Lee’s not a star. ‘He can walk down the street without being identified’? Let me tell you a little story. I’m sitting in the restaurant talking to him. I had taken out of my bag to make some point the fine critical biography “Lee Konitz” by Andy Hamilton. The man behind me bumped my chair when he stood up, turned around to apologize, and saw the book lying on the table.

“Oh, Lee Konitz!” he said. “I saw him last year in Louisville.”

“How was he?” I asked, straight-faced.

“Oh, he was really great!” the man replied.

“Well, this is him,” I said, pointing at my lunch partner.

“What?” said the Louisvillian.

“This is him. This is Lee Konitz, the man.”

“Oh,” said the Louisvillian. “Oh. But. I–. Uh–. Huh? Oh.”

So he can sit in a restaurant and not be recognized even by a fan. We’re not talking here Soulja Boy, Ashlee Simpson or Heidi Montag. (Just for the record, I googled ‘most popular musicians 2009’. I have no idea who these people are.)

Lee asked me, “You listen to so much of my music. What attracts you to it? What do you like about it?” I was very flattered to be asked such a question. Flattered and flustered. After I’ve had now a couple of days to collect my thoughts, I’d like to answer a bit more coherently. (I’ll mail him a copy of this. He doesn’t own a computer.)

We were talking about Kurt Elling, the Chicago jazz vocalist whom I admire greatly and Lee also respects. He won a Grammy award last week, and I told Lee that I was disappointed. ‘Why?’ he asked. ‘Because he won it for a CD that is aimed at popular reception, the music market, more than anything he’d done in the past, and I’m afraid his success will only draw him further towards pandering to popular tastes, away from a dedication to pure, honest musicianship’.

© Terry Cryer 2007

That’s what attracts me so much to Lee Konitz’s music. No gimmicks. Not in marketing, not in celebrity, and most of all not in music. Every single project, every cut, every note is honest, intelligent, restrained, refined, well-considered, responsible. There just aren’t many artists who bring such intelligence, honesty to the table—and at his best, married to very great passion. Lee isn’t always a romantic, but I suppose looking over all those 60+ years of great music-making that he’s done, I’d have to say that most of my favorites (though not all–there’s about 3 tons of his more difficult, abstract music that I find absolutely riveting) are those that balance the mind with the heart, his more emotionally expressive music. He’s always intelligent and honest, always an absolute master musician, and frequently invites his heart onto the stage with him.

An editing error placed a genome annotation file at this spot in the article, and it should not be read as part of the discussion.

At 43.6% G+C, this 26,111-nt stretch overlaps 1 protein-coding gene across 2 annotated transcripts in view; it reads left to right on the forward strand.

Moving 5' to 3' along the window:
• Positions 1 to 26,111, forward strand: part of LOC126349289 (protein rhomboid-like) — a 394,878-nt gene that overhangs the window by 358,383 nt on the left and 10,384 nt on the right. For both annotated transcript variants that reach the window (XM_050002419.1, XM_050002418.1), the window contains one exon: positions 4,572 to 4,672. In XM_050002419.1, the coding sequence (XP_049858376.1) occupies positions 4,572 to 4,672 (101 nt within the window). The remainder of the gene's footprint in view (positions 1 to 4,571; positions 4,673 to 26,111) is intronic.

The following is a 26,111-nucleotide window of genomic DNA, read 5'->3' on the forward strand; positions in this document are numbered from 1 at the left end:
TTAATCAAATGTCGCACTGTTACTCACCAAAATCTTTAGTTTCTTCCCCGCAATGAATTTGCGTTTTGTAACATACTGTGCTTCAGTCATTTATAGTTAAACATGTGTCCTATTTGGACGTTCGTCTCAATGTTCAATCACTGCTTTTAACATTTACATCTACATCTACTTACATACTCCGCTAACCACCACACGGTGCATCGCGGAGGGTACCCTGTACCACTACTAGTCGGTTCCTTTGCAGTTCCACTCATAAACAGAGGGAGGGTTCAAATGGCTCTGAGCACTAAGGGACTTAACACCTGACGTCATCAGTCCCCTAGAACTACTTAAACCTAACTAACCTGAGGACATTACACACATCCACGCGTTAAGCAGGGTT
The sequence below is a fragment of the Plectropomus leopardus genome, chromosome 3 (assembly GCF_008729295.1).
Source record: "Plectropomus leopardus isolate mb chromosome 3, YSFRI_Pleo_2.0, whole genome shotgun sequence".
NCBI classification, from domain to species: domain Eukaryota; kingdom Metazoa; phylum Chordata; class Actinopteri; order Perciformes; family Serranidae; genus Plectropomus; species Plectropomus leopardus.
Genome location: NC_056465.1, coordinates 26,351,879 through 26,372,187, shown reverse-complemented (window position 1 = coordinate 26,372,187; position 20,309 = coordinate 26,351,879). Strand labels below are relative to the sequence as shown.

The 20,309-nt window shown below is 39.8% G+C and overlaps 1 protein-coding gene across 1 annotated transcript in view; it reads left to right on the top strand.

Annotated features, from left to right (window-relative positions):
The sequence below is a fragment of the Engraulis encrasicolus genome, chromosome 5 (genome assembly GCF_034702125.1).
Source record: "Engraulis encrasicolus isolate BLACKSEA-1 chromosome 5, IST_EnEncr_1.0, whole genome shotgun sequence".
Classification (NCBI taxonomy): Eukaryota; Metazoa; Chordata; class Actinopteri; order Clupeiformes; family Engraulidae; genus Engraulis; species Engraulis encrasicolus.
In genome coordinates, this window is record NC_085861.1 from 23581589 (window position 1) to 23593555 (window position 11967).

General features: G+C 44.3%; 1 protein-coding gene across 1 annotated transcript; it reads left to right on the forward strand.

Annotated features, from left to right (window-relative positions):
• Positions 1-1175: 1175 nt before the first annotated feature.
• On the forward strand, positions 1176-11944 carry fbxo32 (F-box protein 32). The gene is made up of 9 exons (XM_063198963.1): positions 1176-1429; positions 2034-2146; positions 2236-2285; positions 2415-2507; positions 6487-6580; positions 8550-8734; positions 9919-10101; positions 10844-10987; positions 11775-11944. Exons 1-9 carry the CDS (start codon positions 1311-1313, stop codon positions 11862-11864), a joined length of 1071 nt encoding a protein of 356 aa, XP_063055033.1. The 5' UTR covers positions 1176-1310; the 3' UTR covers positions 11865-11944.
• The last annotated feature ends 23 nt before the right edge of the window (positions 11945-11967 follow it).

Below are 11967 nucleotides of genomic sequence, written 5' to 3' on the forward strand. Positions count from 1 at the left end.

Let me give you an example, one that we discussed at length in our meeting. In 1996, Lee (b. 1927) was scheduled to perform with fellow veteran bassist Charlie Haden (b. 1937). Charlie came from a country & western background, played in Ornette Coleman’s seminal free jazz quartet, and has recently made a series of ‘jazz noir’ CDs, revisiting the sounds and aesthetic of 1940s Hollywood B-movies. He’s known as a non-virtuoso bassist. No flashy solos, no grandstanding. In fact, he plays very few notes, frequently ‘on four’, just the first beat of the measure.

Lee was looking forward to the gig. “I thought I can finally play with someone I’m faster than. I had been working on becoming the slowest saxophone player around–I’m being serious. [If you want to hear just how untrue that is, check out classic Lee Konitz with Lennie Tristano circa 1949–JM] Anyway, Charlie called me a week before and said that Brad could use a gig.” Brad Mehldau (b. 1970) is young enough to be Haden’s son, Lee’s grandson. “I had never played with Brad, and didn’t really know how special he was. So here I was playing with another virtuoso, and I was a bit disturbed–it’s impossible for me to play faster than a piano player! But by the second set, Brad was listening and changing his playing, and I appreciated that very much… We ended up making three CDs in two days.”

That’s what Lee’s all about, listening. No grandstanding, no virtuosity, no preconceptions or credos. Empathy. On this trio date, there was nothing planned. Lee just called out standards on stage. It seems to me that if you pay close attention to this music, you can hear the three musicians listening to each other. There’s an electrical magic in the silences. Three free-floating acrobats with no safety net. Every moment, the miracle of music being created out of a void, made into a coherent tapestry of magical beauty, right before our very eyes and ears.

Lee asked me what I liked so much about this CD. I told him it was the freedom from tempo, no forward driving beat, no obligation to get anywhere. The freedom to float and explore the moment. He said something like, “No, we were just listening to each other because we hadn’t played together before.” Maybe he was just being disingenuous, maybe I’m reading into it. Or maybe we were saying the same thing. The wonder of the moment of discovering something new. “The sound of surprise.” That’s what jazz is all about.

Lee Konitz was 70 when he recorded this. He told me that last month he had a reunion gig, at the Village Vanguard I think he said, with Haden and Mehldau, and with the addition of the magnificently modest drummer Paul Motion, four years younger than Lee. It was recorded by EMC and will be released soon. I can’t wait to add it to the 91 CDs on my shelf and hard disk. The ‘Alone Together’ trio with the perfect drummer. Lee Konitz breaking new ground, improvising the most fascinating, magical music I can imagine. I hope when I’m 83 I’ll be able to find my slippers. And maybe if I’m really fortunate, I’ll still be able to summon up the energy necessary to focus on this beautiful, moving music.